11. Benjamin was born on 16 Mar 1652/1653 at Boston.  He was christened on 27 Jan 1653 at Boston, and he died before 1685, as he is not listed as being alive in his fathers will.
  12. Josiah was born on 26 Feb 1654/1655 at Boston.  He was christened on 4 Mar 1654/1655 at Boston.  He died on 19 Jun 1729, also at Boston.  Josiah married Mary Crosse daughter of John Crosse and Mary before 1680 in Boston.  They are the parents of 7 known children named Alexander, Elizabeth, Mary, Mary Hannah, Josiah, Katherine and Mary.

The following information is mostly taken from the “Baker Ancestors” website (copyright 2007, Lisa Baker):

According to John James Babson in the History of the Town of Gloucester, Alexander Baker was the owner of a house and land and may have for a short time been an early resident, prior to the time he lived in Boston (see page 61).  Alexander Baker is included on a list of early settlers who were known to be residents or proprietors of Gloucester from the time of its permanent settlement to the close of 1650.  However no distinction is made to what year during that time they first arrived.

Babson states according to town records “the first ordering, settling, and disposing of lots, was made by Mr. Endicott and Mr. Downing, commissioners, 2d month, 1642”.  How many people were then here is not known: but at this time, the settlement assumed more consequence, from the arrival of Rev. Richard Blynman (or Blinman) with several families from Plymouth Colony; and it was, at a court in May in that year, by the simple form of incorporation then used, established as a plantation and called Gloucester.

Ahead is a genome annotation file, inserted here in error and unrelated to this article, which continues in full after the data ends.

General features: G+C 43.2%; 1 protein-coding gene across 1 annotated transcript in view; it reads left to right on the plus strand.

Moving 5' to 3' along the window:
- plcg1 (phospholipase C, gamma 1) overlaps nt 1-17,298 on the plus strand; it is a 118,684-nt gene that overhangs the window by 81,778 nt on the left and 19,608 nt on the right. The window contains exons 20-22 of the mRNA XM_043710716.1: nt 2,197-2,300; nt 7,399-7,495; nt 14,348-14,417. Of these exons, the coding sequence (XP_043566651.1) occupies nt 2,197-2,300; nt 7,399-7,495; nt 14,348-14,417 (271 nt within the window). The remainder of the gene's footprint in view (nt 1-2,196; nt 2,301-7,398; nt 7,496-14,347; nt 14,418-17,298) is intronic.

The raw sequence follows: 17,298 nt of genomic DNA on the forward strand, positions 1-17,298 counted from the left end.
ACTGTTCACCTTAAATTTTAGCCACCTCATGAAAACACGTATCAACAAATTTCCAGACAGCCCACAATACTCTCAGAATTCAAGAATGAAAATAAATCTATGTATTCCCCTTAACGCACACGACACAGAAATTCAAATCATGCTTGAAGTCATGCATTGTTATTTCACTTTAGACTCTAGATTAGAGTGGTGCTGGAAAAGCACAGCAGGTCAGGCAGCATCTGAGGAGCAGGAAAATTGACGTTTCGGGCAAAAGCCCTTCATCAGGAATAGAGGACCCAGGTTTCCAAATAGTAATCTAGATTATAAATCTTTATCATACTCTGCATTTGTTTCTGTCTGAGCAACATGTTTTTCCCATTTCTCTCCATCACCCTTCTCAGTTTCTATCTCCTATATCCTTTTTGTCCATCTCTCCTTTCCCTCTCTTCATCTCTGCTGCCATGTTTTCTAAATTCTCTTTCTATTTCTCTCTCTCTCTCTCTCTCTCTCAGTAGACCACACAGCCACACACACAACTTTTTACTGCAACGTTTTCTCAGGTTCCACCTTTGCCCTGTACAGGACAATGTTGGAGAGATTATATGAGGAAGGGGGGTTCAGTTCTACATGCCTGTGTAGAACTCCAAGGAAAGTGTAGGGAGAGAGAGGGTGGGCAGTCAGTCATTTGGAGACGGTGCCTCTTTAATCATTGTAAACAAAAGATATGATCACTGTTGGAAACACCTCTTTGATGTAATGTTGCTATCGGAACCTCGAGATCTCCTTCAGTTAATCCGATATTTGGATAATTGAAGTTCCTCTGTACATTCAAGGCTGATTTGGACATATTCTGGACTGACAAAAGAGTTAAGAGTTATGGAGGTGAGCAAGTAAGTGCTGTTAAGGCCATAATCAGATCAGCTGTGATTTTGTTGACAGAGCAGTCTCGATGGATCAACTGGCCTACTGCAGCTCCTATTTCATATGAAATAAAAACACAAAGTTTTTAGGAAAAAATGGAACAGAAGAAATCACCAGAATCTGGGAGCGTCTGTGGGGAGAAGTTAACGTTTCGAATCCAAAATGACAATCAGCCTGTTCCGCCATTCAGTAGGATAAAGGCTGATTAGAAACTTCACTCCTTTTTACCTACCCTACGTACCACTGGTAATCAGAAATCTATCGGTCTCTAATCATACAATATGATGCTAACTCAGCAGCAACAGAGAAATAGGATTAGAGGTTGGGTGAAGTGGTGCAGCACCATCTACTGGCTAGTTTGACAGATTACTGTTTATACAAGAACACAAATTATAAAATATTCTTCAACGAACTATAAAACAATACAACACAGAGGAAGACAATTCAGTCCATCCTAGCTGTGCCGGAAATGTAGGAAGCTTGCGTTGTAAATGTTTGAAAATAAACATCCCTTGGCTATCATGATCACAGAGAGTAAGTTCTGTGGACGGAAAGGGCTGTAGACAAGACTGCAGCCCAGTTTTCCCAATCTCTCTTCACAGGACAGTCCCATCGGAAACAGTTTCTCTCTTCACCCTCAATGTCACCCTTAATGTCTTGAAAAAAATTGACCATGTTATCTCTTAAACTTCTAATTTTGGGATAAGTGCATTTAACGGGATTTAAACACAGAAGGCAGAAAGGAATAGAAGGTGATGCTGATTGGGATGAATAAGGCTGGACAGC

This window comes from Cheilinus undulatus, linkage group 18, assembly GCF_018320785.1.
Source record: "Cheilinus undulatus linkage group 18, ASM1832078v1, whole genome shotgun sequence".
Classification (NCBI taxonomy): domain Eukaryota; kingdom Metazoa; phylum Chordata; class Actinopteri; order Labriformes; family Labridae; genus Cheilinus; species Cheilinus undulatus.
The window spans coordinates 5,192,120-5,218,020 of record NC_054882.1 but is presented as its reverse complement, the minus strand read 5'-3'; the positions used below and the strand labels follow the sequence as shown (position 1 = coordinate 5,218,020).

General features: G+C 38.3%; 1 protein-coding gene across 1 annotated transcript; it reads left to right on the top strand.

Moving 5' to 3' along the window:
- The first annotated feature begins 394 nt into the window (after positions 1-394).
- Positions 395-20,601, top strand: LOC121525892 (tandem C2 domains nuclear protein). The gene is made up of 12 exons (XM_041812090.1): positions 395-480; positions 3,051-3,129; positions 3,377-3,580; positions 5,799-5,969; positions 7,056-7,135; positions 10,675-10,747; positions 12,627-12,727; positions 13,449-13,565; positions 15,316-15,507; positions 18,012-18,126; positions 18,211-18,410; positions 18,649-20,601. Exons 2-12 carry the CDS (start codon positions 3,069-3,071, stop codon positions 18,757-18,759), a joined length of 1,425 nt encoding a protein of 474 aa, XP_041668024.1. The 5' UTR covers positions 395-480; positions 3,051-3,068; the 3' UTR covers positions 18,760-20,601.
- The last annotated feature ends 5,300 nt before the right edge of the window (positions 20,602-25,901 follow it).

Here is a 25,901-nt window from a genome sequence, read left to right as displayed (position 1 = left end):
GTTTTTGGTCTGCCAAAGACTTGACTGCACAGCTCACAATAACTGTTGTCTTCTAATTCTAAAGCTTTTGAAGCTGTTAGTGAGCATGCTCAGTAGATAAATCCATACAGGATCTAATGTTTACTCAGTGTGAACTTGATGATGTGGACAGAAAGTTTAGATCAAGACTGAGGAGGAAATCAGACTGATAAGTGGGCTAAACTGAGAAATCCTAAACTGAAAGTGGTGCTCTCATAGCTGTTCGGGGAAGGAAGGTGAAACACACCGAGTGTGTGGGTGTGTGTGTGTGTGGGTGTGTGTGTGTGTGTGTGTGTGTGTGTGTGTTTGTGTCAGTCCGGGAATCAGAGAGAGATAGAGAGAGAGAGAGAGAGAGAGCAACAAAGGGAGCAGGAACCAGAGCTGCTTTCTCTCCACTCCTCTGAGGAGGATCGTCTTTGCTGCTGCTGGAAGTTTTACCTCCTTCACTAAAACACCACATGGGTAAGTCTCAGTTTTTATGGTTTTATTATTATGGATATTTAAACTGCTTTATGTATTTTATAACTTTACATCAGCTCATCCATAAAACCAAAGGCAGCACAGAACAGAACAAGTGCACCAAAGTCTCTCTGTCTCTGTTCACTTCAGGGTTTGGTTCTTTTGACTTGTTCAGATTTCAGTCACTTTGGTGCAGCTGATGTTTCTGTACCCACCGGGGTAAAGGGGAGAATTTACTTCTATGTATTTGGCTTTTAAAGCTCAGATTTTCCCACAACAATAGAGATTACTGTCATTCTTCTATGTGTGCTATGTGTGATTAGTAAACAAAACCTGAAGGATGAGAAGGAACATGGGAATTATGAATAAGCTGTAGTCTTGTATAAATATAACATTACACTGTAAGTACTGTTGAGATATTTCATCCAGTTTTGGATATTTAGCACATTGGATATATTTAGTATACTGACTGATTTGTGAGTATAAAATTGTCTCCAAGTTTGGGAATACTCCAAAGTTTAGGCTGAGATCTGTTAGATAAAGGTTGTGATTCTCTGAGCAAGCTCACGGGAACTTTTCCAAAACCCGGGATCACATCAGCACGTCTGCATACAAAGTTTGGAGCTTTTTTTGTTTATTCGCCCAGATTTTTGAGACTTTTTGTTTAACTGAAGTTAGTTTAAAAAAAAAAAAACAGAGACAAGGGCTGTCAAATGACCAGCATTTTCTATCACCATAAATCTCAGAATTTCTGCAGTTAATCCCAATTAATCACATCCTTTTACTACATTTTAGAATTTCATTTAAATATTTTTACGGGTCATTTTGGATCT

In her research for early records of Gloucester, Lisa Baker ran across Charles Olsen, who wrote the Maximus Poems, a project that was to remain unfinished at the time of his death.  An exploration of American History in the broadest sense, Maximus is also an epic of place, Massachusetts and specifically the city of Gloucester where Olson had settled.  Dogtown, the wild, rock-strewn centre of Cape Ann, next to Gloucester, is an important place in the Maximus Poems.  What an odd place to find Alexander Baker, but there he was.  The following is from the Maximus Poems and a guide to the Maximus Poems of Charles Olsen by George F. Butterick (see the unpublished “Done Fudging Gulls”) which begins:

If Savage is right Alexander Baker can be taken as the earliest person to put himself here after Stage Fort.

The following is taken directly from the Maximus Poems, (sections in quotes) Olsen writes: Thursday Sept 14th 1961:

“Elicksander Baker, on the River Bank Above Done Fudging 16-THIRTY-FIVE and to: FORTY-FIVE, his age 28 to 38, and having by wife Elizabeth in those years 5 children – certainly the earliest known births in Gloucester (except for Conant children, Woodbury? Balch? Stage Fort 1623/4 to 1626/7-Alexander, born Done Fudging Jan 15, 1635/6 (the father and mother having arrived at Boston in mid-summer, aboard the Elizabeth & Ann, Capt. Roger Cooper, with first children Eliz age 3 and Christian age 1) thus Alexander Baker II possibly 1st child born at Gloucester among the persons of the incorporation of the Town”.

He refers to the next children born as:

“Samuel, January 16, 1637/38; John, June 4, 1640; Joshua (from whose blood Ethan Allen*), born Gloucester April 30th 1642 – just about day Endecott & Downing divided Gloucester up – and Hannah, September 29, 1644; sometime after her birth and before October 4, 1645 (date the mother and father are admitted Boston Church) the Bakers sold out at Done Fudgin, to George Ingersoll, from Salem (Ingersoll was still in Salem, date his fathers will, 1644”)

In 1646, there is a record of George Ingersoll purchases of Baker’s land along the Annisquam near the Harbor.